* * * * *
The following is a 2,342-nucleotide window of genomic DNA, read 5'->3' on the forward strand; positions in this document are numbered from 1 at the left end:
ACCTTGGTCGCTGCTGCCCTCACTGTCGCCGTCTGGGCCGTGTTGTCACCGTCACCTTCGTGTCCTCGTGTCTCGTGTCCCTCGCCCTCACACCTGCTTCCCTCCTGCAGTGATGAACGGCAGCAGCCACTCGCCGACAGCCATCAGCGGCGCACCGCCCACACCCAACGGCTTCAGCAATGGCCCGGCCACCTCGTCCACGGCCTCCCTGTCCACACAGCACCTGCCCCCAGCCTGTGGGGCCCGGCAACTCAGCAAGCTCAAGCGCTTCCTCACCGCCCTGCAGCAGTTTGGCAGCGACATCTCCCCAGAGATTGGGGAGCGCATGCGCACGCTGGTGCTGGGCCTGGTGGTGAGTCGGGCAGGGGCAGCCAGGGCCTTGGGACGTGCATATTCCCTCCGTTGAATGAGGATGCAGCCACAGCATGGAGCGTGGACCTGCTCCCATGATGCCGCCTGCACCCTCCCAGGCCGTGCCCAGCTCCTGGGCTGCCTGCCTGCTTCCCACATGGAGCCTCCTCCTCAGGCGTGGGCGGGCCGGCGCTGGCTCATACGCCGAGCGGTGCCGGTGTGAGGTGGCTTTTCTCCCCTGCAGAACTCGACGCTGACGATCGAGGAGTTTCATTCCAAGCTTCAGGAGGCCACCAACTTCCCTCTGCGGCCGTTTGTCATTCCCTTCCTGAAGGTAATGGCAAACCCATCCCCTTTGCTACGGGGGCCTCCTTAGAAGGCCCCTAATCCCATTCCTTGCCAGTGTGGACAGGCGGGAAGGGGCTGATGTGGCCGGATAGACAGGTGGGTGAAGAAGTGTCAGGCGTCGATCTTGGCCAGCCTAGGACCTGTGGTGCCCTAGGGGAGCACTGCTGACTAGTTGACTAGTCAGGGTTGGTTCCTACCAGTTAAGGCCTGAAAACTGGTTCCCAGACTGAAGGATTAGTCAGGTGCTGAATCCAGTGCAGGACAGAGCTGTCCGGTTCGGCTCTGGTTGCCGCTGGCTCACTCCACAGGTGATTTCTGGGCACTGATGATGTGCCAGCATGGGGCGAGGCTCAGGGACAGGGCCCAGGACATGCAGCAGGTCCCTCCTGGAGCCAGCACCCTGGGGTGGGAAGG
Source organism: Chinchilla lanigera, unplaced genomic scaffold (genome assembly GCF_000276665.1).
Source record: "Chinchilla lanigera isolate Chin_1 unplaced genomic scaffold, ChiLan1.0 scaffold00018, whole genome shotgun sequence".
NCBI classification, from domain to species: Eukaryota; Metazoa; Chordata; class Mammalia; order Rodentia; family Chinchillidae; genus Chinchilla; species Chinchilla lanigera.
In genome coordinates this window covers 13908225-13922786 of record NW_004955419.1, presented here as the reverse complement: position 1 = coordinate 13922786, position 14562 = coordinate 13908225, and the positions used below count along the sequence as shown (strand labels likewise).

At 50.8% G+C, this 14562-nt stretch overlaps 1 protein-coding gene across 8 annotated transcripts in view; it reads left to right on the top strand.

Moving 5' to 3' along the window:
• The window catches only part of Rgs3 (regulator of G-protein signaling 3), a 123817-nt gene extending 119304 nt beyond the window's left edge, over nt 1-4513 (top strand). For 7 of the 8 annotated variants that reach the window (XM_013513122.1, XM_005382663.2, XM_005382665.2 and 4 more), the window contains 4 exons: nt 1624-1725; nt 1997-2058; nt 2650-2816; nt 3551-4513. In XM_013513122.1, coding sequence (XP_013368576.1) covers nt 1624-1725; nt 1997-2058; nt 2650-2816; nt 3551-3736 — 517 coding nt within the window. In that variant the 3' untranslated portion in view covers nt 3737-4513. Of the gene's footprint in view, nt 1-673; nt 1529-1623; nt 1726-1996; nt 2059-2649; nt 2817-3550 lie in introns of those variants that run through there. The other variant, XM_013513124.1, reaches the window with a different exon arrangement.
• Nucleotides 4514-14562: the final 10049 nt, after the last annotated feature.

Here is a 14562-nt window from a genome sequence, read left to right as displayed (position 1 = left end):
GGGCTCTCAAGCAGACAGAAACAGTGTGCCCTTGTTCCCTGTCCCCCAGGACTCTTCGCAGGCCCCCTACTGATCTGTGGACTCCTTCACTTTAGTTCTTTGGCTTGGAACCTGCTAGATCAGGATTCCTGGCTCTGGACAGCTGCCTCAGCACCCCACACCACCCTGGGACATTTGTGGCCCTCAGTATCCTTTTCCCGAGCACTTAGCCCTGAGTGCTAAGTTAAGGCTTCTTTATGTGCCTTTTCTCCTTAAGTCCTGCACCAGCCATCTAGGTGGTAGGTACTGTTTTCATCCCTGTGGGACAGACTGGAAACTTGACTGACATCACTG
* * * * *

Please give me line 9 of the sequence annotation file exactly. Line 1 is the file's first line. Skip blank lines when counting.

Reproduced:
• The window catches only part of Rgs3 (regulator of G-protein signaling 3), a 123817-nt gene extending 119304 nt beyond the window's left edge, over nt 1-4513 (top strand). For 7 of the 8 annotated variants that reach the window (XM_013513122.1, XM_005382663.2, XM_005382665.2 and 4 more), the window contains 4 exons: nt 1624-1725; nt 1997-2058; nt 2650-2816; nt 3551-4513. In XM_013513122.1, coding sequence (XP_013368576.1) covers nt 1624-1725; nt 1997-2058; nt 2650-2816; nt 3551-3736 — 517 coding nt within the window. In that variant the 3' untranslated portion in view covers nt 3737-4513. Of the gene's footprint in view, nt 1-673; nt 1529-1623; nt 1726-1996; nt 2059-2649; nt 2817-3550 lie in introns of those variants that run through there. The other variant, XM_013513124.1, reaches the window with a different exon arrangement.